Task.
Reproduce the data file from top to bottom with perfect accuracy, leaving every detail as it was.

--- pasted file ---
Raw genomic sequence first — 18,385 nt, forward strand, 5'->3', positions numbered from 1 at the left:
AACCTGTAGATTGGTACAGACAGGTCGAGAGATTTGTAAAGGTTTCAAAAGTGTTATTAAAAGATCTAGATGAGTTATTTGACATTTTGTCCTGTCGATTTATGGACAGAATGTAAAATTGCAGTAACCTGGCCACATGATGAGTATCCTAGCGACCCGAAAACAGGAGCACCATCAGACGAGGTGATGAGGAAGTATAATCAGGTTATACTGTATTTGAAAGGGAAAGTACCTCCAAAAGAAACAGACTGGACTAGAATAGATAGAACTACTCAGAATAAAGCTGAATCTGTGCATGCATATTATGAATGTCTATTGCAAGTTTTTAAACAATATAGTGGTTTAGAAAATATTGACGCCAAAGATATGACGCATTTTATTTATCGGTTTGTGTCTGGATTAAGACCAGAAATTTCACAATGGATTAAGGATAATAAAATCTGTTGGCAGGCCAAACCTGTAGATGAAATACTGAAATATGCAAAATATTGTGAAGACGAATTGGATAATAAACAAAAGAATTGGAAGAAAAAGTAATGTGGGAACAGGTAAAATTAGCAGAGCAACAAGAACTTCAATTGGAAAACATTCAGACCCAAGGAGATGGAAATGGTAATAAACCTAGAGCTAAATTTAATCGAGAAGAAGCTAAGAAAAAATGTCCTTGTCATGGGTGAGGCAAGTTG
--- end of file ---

Raw genomic sequence first — 18,385 nt, forward strand, 5'->3', positions numbered from 1 at the left:
AACCTGTAGATTGGTACAGACAGGTCGAGAGATTTGTAAAGGTTTCAAAAGTGTTATTAAAAGATCTAGATGAGTTATTTGACATTTTGTCCTGTCGATTTATGGACAGAATGTAAAATTGCAGTAACCTGGCCACATGATGAGTATCCTAGCGACCCGAAAACAGGAGCACCATCAGACGAGGTGATGAGGAAGTATAATCAGGTTATACTGTATTTGAAAGGGAAAGTACCTCCAAAAGAAACAGACTGGACTAGAATAGATAGAACTACTCAGAATAAAGCTGAATCTGTGCATGCATATTATGAATGTCTATTGCAAGTTTTTAAACAATATAGTGGTTTAGAAAATATTGACGCCAAAGATATGACGCATTTTATTTATCGGTTTGTGTCTGGATTAAGACCAGAAATTTCACAATGGATTAAGGATAATAAAATCTGTTGGCAGGCCAAACCTGTAGATGAAATACTGAAATATGCAAAATATTGTGAAGACGAATTGGATAATAAACAAAAGAATTGGAAGAAAAAGTAATGTGGGAACAGGTAAAATTAGCAGAGCAACAAGAACTTCAATTGGAAAACATTCAGACCCAAGGAGATGGAAATGGTAATAAACCTAGAGCTAAATTTAATCGAGAAGAAGCTAAGAAAAAATGTCCTTGTCATGGGTGAGGCAAGTTG